What were the band's activities after the release? Did you have the chance to tour or open for bigger bands that played there?
PETE: We played some awesome gigs! we went into Eastern Europe playing a huge festival at the Vitkovice Arena, Ostrava in Czechoslovakia – a country which at the time was just starting to get out of the grip of communist control and two visits to tour Bulgaria. A very memorable one was at the Plovdiv Amphitheatre in the capitol Sofia as it went out live on the country’s state radio. Some of the gigs mentioned can be seen on YouTube and or the audio will be released by Sonic Age as part of the re-issue packages.
Why did TALIÖN split, especially after you’d created such a superb debut album?
PETE: This isn’t as cut and dried as the demise of Trojan. In hindsight I’d say it was frustration, Also certain band members rightly noticed a lack of funds coming our way. You could say a case of ‘where did the money go!’ We were also getting disillusioned and burnt out in more ways than one. I think you get the picture.
Finally, we will have a re-release from TALIÖN and TRÖJAN in a few weeks through CULT METAL CLASSICS! How did you come together with Manos and Kostas and what can we expect from these re-releases? As far as I know, it will feature unreleased bonus tracks too?
PETE: I’d been putting some solo instrumental tracks up on my You Tube channel ‘Metallic Savage’ and it’d started to create a groundswell of interest in my work, so I started to get more active on that platform.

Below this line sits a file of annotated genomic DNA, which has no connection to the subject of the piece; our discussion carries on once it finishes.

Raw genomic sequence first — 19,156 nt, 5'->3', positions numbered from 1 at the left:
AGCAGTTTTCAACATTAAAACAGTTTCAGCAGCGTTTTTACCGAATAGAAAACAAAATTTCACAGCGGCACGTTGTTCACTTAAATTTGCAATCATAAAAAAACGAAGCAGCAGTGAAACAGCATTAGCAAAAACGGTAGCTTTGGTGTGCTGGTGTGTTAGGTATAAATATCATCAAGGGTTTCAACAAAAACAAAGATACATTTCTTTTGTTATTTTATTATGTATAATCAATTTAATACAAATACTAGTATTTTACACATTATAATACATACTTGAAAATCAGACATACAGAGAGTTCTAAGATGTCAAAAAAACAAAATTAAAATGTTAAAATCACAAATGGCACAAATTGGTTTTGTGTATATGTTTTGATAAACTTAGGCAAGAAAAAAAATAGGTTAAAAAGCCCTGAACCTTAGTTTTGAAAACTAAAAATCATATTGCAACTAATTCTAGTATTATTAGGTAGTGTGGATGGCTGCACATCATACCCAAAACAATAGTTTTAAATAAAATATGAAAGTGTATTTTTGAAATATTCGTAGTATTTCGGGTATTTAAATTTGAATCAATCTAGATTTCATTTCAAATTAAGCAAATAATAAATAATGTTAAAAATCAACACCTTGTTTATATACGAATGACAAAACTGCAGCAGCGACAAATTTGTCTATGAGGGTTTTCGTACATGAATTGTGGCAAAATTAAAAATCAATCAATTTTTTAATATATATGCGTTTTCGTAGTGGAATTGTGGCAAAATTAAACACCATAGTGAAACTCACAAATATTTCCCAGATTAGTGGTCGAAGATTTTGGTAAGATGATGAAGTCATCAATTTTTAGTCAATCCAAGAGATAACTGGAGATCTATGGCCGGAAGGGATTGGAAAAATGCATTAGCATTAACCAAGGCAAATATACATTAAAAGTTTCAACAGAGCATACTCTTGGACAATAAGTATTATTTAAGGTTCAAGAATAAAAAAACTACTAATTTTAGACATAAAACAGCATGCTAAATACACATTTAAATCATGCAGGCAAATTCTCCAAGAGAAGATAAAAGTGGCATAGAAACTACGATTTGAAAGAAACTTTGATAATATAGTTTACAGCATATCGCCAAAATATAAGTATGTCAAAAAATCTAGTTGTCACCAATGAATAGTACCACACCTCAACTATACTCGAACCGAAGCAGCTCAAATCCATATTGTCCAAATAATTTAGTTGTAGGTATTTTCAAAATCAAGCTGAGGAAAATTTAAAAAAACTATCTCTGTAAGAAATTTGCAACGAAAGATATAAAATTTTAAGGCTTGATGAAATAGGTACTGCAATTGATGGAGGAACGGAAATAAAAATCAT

While I was doing this out of the blue and in a very roundabout way, I got an E-mail from Manos which he sent to someone here in the UK in the hope they might know me as he wanted to re-issue the Trojan & Talion albums as well as my solo work. We corresponded, discovered we were both on the same page and unbelievably this is where we are already. It’s been superb because Manos, the people he works with and all his people have been great and hugely supportive. In fact, this wouldn’t be happening at this level if it weren’t for their help. Big respect to them – all the band can’t thank them enough!
As for the re-issues. In conjunction with Sonic and Cult Metal Classics, we’re aiming to put together the most comprehensive value for money packages that we can. It’s not too big a statement to say that they’re really going to be something special for fans of old, new, diehard metalheads and metal fans in general.
You are also booked for the next years KEEP IT TRUE festival! I guess you know about this festival and the status this festival has for the metal community, so I am sure you are excited to be there and perform with your band. How do you feel about that?
PETE: It’s incredible – to say we’re excited is an understatement. Again we can’t thank everybody involved in that (Hi Oliver) enough. It’s a superb festival that does what it says on the tin – It’s one of the real true metal events out there and definitely one we are so honoured to be part of.
Thank you for your time. The last words are yours
PETE: A big thanks to you Christine for taking the interest in us and giving us interview time. We’re soon to have an official Facebook site but for anyone wanting to contact the band in relation to the re-issues you can by contacting Sonic Age through their website or for anything else such as merchandise and latest band news you can get in touch with us via the Metallic Savage YouTube channel – post your comments or E-mail us direct which is: [email protected] Here’s to everybody staying safe so we can all get together soon in metal.